Report No. 176
2.8.6 The comparative advantages or disadvantages of the order under sec. 11 to be an administrative order or judicial order:
The Commission has received a large number of responses to the Consultation Paper. So far as sec. 11 is concerned, some suggested that the orders under sec. 11 should remain 'administrative' by retaining the words 'Chief Justice of India' or 'Chief Justice of the High Courts' or their nominees. Some others suggested that, if certain preliminary issues of jurisdiction could be settled at that stage (provided oral evidence was not necessary) the orders better be made on the judicial side by the 'Supreme Court' or 'the High Court', as the case may be.
In particular, the latter suggestion came at the Bombay seminar organized by the Indian Merchants Chamber where several retired Judges and others participated. The Indian Merchants Chamber, in fact, gave a draft of the provision to be inserted in the place of the existing sec. 11. The Commission was cautioned in the several responses to the Consultation Paper that it should not go by '1940 Act mindset' but has to keep the UNICTRAL Model in mind.
At the end of the day, it appeared to the Commission that while the '1940 Act mindset' should not be there, one should also be receptive to other alternative suggestions, if such alternatives could be improvements on the UNCITRAL Model. Several countries which have adopted the Model Law, as the basis, have made some changes to suit their local needs. While we should not have the '1940 Act mindset', that does not mean we should have a closed mind and not try to improve on the Model Law.
Thus for an objective consideration of what is best for the parties, who seek arbitration, neither an undue adherence to the '1940 Act mindset' nor an unnecessary anxiety to maintain 'UNCITRAL mind set' in its totality is desirable. As we shall presently show, those who suggested that the '1940 Act mindset' is to be eschewed have not in fact, made any in depth study of the advantages and disadvantages resulting from adoption of one or the other alternatives.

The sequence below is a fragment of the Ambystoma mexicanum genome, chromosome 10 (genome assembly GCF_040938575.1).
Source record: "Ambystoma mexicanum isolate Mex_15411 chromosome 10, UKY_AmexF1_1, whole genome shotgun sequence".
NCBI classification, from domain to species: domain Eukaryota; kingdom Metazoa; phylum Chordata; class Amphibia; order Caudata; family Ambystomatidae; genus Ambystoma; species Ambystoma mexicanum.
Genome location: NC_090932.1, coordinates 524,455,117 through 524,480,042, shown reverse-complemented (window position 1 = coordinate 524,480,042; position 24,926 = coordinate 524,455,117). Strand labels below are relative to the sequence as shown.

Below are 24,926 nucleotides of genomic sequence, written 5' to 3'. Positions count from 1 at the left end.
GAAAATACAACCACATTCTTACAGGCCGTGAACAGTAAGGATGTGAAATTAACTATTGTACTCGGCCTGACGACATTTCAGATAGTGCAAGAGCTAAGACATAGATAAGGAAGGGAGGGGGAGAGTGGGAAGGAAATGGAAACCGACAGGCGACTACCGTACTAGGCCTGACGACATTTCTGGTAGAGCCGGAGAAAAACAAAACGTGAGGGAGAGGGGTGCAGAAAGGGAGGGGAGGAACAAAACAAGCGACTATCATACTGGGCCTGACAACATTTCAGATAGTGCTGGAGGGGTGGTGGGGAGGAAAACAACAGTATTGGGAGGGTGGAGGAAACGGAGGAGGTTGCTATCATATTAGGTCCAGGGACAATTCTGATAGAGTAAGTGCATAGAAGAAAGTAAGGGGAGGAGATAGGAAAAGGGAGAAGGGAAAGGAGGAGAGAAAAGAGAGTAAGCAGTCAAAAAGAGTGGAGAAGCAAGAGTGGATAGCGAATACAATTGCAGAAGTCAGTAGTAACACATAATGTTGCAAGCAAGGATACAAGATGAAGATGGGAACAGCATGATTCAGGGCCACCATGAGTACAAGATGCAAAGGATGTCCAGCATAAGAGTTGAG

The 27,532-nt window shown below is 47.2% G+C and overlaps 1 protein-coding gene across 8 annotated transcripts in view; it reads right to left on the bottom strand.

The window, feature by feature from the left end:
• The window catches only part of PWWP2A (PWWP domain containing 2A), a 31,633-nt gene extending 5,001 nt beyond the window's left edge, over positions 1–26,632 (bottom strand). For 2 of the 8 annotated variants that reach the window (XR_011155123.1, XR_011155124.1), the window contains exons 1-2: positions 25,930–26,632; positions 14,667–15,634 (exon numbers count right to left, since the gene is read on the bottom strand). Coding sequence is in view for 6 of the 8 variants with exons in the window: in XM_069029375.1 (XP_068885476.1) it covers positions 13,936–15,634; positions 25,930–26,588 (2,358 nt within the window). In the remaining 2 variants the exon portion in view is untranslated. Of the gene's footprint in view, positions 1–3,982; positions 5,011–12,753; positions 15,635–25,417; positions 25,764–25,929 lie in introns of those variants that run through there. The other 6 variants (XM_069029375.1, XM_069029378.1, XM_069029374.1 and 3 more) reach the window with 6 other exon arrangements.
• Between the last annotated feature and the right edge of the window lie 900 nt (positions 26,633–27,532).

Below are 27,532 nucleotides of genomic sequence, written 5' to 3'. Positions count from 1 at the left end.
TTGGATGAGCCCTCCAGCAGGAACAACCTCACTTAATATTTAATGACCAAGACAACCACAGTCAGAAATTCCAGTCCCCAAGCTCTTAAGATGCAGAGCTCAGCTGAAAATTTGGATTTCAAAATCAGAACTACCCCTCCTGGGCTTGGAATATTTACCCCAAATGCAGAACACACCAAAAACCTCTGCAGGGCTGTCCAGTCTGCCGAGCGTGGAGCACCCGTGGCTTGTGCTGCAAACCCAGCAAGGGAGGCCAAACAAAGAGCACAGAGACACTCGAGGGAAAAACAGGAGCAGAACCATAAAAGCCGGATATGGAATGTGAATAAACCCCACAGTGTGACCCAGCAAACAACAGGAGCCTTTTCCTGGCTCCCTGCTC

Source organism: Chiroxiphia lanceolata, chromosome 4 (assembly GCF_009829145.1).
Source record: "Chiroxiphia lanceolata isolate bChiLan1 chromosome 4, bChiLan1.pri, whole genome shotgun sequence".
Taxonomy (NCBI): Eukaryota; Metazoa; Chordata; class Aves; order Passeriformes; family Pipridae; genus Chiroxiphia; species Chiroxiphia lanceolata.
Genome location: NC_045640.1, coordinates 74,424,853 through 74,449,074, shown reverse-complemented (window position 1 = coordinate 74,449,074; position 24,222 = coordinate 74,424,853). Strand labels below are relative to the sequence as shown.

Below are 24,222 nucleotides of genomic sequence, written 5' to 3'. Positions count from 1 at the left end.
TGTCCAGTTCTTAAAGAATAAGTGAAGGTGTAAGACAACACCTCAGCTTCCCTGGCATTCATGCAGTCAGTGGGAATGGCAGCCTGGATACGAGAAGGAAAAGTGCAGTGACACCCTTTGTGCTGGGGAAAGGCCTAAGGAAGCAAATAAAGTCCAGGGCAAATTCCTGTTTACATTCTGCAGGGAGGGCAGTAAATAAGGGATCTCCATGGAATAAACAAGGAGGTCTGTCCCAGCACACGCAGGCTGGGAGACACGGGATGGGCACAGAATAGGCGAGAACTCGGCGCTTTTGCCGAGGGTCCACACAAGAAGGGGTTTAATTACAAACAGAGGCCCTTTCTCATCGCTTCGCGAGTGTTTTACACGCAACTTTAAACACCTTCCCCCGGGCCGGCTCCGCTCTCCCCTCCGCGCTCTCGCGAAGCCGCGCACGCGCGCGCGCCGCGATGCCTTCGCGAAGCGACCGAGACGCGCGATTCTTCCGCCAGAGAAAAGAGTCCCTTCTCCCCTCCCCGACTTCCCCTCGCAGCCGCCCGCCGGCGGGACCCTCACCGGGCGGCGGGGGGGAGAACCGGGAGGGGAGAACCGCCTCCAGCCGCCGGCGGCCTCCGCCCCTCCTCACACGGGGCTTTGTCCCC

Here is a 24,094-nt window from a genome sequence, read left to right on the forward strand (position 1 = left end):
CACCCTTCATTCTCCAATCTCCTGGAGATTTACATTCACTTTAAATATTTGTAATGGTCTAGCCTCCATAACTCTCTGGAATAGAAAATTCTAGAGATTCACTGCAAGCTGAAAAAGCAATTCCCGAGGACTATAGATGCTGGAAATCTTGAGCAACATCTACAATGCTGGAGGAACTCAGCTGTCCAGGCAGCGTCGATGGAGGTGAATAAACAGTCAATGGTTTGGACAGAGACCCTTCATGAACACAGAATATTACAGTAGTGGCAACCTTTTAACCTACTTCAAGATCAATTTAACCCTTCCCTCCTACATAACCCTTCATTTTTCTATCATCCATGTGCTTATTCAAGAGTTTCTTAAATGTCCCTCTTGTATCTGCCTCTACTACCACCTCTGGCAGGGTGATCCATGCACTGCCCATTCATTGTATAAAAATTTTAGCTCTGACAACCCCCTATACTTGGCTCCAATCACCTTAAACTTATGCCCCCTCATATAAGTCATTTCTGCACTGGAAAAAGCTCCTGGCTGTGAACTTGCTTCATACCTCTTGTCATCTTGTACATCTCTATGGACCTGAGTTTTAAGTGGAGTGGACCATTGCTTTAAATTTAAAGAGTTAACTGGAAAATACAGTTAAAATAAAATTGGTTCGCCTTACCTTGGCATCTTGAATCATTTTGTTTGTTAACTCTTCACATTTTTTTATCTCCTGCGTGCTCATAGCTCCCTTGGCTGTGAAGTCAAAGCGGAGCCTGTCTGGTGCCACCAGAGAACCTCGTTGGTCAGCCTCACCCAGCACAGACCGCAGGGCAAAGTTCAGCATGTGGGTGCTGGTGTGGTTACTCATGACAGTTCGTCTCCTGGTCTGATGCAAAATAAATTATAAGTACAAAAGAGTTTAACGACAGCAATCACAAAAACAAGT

Those who assumed that there would be uncalled for court intervention if sec. 11 orders are made on the judicial side, appeared to the Commission to have not gone into the matter in detail but had come to entertain such a view with some kind of preconceived notions. The Commission, therefore, felt it is necessary to examine in detail the practical advantages and disadvantages of the alternative suggestions. We start with the principle accepted by the Supreme Court that the orders under sec. 11 by the Chief Justice of India or his nominee are 'administrative orders'.
This is also the position with regard to orders under sec. 11 by the Chief Justices of the High Courts or their nominees. After the Konkan Railways Case No.1 several writ petitions have been filed in the High Courts under Art. 226 of the Constitution of India questioning the orders of the Chief Justices of the High Courts or their nominees. Most of these writ petitions are filed by the State or public sector undertakings questioning the orders of appointment of arbitrator by the Chief Justice or his nominee.
The points raised generally are -
(i) that the dispute related to 'excepted' matters,
(ii) that the contractor had signed a receipt for payment acknowledging that he has no more claims,
(iii) only a departmental officer should have been appointed as the arbitrator or that there should be no arbitration if a departmental arbitrator was not to be appointed.